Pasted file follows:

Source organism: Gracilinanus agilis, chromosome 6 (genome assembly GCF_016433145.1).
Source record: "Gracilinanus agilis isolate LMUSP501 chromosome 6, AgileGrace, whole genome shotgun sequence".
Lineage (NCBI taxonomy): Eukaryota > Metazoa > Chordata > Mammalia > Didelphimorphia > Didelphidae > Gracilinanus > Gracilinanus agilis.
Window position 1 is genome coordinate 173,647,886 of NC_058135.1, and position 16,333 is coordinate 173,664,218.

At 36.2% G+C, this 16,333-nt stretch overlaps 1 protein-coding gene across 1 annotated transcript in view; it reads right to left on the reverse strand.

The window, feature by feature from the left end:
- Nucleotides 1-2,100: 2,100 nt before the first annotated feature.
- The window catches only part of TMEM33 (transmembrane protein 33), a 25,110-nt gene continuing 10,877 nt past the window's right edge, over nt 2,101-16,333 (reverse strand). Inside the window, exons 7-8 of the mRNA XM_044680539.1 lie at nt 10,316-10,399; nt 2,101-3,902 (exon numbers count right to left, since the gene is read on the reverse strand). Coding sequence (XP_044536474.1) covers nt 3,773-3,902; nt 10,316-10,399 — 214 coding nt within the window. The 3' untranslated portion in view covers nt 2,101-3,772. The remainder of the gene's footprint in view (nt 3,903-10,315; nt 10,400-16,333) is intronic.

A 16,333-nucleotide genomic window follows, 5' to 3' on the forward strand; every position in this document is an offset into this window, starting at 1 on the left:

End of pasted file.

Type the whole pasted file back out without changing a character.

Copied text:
Source organism: Gracilinanus agilis, chromosome 6 (genome assembly GCF_016433145.1).
Source record: "Gracilinanus agilis isolate LMUSP501 chromosome 6, AgileGrace, whole genome shotgun sequence".
Lineage (NCBI taxonomy): Eukaryota > Metazoa > Chordata > Mammalia > Didelphimorphia > Didelphidae > Gracilinanus > Gracilinanus agilis.
Window position 1 is genome coordinate 173,647,886 of NC_058135.1, and position 16,333 is coordinate 173,664,218.

At 36.2% G+C, this 16,333-nt stretch overlaps 1 protein-coding gene across 1 annotated transcript in view; it reads right to left on the reverse strand.

The window, feature by feature from the left end:
- Nucleotides 1-2,100: 2,100 nt before the first annotated feature.
- The window catches only part of TMEM33 (transmembrane protein 33), a 25,110-nt gene continuing 10,877 nt past the window's right edge, over nt 2,101-16,333 (reverse strand). Inside the window, exons 7-8 of the mRNA XM_044680539.1 lie at nt 10,316-10,399; nt 2,101-3,902 (exon numbers count right to left, since the gene is read on the reverse strand). Coding sequence (XP_044536474.1) covers nt 3,773-3,902; nt 10,316-10,399 — 214 coding nt within the window. The 3' untranslated portion in view covers nt 2,101-3,772. The remainder of the gene's footprint in view (nt 3,903-10,315; nt 10,400-16,333) is intronic.

A 16,333-nucleotide genomic window follows, 5' to 3' on the forward strand; every position in this document is an offset into this window, starting at 1 on the left: